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Meet Harry Dresden, Chicago's first (and only) Wizard P.I. Turns out the 'everyday' world is full of strange and magical things - and most of them don't play well with humans. That's where Harry comes in.
Harry has faced some terrifying foes during his career. Giant scorpions. Oversexed vampires. Psychotic werewolves. It comes with the territory when you're the only wizard in town. But in all Harry's years of supernatural sleuthing, he's never faced anything like this: the spirit world's gone loco. All over town, ghosts are causing trouble - and not the door-slamming, boo-shouting variety. These ghosts are tormented, violent, and deadly. Someone is stirring them up to wreak havoc. But why? And why do so many of the victims have ties to Harry? If Harry doesn't figure it out soon, he might just wind up a ghost himself.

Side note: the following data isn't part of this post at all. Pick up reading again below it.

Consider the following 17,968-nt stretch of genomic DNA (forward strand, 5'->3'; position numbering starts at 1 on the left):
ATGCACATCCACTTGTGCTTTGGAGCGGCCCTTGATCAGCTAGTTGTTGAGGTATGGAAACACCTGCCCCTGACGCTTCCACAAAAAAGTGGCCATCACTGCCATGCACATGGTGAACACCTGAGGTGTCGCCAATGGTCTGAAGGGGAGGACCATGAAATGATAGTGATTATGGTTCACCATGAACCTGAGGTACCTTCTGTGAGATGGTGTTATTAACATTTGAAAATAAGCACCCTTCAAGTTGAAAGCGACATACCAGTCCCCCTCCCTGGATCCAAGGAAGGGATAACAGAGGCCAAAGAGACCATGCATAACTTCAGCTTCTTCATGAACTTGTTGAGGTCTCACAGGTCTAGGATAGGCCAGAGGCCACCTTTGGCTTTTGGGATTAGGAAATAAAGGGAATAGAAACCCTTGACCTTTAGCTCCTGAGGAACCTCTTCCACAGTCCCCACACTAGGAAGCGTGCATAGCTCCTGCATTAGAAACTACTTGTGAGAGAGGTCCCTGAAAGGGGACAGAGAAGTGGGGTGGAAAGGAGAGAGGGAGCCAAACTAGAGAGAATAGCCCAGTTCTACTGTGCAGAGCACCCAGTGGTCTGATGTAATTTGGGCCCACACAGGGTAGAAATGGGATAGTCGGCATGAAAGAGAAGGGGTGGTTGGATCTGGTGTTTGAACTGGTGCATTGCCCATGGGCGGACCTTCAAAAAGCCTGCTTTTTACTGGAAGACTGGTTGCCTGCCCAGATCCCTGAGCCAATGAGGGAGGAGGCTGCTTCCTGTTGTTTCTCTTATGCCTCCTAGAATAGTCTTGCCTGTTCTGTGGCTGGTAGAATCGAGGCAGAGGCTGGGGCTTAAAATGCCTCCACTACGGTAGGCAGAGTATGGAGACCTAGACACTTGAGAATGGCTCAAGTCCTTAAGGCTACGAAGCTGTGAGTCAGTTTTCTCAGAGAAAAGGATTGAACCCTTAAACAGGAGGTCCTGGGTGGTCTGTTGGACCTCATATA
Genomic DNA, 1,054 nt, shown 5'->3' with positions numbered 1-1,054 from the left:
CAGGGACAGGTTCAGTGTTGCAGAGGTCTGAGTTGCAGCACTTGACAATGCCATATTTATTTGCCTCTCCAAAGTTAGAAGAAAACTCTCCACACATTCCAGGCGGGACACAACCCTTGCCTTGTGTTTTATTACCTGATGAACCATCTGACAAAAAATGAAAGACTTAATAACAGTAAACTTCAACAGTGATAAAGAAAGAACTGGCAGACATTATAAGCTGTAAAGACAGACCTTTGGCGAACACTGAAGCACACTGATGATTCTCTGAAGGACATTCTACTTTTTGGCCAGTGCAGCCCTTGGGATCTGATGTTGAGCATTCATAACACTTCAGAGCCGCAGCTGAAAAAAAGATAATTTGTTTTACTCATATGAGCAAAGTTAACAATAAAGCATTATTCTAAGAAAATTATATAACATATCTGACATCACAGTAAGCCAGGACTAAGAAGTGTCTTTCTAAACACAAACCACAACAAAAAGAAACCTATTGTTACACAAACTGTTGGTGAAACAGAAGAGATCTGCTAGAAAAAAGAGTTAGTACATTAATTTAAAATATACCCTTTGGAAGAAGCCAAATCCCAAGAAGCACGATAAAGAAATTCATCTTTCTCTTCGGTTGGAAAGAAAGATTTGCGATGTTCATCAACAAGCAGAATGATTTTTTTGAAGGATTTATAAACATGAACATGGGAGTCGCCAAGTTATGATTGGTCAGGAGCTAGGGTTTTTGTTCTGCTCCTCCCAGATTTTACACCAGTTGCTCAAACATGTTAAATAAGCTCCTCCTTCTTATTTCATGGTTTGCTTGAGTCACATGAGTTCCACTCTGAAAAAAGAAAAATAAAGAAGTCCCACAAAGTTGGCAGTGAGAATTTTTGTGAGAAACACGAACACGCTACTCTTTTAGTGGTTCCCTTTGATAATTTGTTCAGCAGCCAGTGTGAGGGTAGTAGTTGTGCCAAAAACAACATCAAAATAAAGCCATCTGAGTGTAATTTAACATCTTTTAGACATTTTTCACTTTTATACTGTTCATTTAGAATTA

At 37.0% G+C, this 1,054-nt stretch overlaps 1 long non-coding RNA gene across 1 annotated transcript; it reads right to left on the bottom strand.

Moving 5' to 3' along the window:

Magic - it can get a guy killed.
Wizard Harry Dresden stars in the third installment of the Dresden Files (following Fool Moon), a haunting, fantastical novel that begins almost as innocently as those of another famous literary wizard named Harry. In the opening scene, Dresden and his knight friend, Michael, battle the ghost of a woman who is terrorizing a local hospital's maternity ward. From there, the novel quickly evolves into an unorthodox tale spiced with sexual innuendo and subtle humor (Dresden carries his ghost-hunting gear in an old Scooby-Doo lunch box). Due to the weakened barrier between the spirit world which Butcher refers to as "the nevernever" and the actual world, obsessive and violent ghosts are on the loose in modern-day Chicago, and they seem to be targeting Dresden and Michael. Horny vampires and possessive demons join the mix as Dresden journeys into the spirit world to hunt down the villains who are terrorizing him and his friends. Butcher narrates Dresden's story in the first person, which limits the amount of detail he can inject into the lives of his secondary characters. Despite this narrow point of view, Butcher successfully lends human dimensions to vampires and spirits through his vivid descriptions and colloquial dialogue.